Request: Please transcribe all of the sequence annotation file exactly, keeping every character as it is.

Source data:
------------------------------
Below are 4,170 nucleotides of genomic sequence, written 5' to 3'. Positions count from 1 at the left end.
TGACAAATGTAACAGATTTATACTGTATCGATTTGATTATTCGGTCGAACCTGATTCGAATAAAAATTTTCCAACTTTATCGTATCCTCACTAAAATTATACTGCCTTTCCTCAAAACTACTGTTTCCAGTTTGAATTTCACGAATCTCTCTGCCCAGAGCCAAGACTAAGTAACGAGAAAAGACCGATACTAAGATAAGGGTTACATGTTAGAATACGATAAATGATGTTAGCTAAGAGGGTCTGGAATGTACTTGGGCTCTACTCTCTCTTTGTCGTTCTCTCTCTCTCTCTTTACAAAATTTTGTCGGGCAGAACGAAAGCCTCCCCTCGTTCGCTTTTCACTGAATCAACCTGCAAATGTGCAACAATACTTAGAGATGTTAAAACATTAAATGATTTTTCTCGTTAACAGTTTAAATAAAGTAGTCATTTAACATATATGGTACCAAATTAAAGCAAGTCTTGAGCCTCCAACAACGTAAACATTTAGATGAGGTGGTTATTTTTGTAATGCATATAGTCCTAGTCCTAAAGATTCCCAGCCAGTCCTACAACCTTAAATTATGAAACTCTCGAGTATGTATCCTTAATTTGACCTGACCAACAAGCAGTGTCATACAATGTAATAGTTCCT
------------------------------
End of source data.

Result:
Below are 4,170 nucleotides of genomic sequence, written 5' to 3'. Positions count from 1 at the left end.
TGACAAATGTAACAGATTTATACTGTATCGATTTGATTATTCGGTCGAACCTGATTCGAATAAAAATTTTCCAACTTTATCGTATCCTCACTAAAATTATACTGCCTTTCCTCAAAACTACTGTTTCCAGTTTGAATTTCACGAATCTCTCTGCCCAGAGCCAAGACTAAGTAACGAGAAAAGACCGATACTAAGATAAGGGTTACATGTTAGAATACGATAAATGATGTTAGCTAAGAGGGTCTGGAATGTACTTGGGCTCTACTCTCTCTTTGTCGTTCTCTCTCTCTCTCTTTACAAAATTTTGTCGGGCAGAACGAAAGCCTCCCCTCGTTCGCTTTTCACTGAATCAACCTGCAAATGTGCAACAATACTTAGAGATGTTAAAACATTAAATGATTTTTCTCGTTAACAGTTTAAATAAAGTAGTCATTTAACATATATGGTACCAAATTAAAGCAAGTCTTGAGCCTCCAACAACGTAAACATTTAGATGAGGTGGTTATTTTTGTAATGCATATAGTCCTAGTCCTAAAGATTCCCAGCCAGTCCTACAACCTTAAATTATGAAACTCTCGAGTATGTATCCTTAATTTGACCTGACCAACAAGCAGTGTCATACAATGTAATAGTTCCT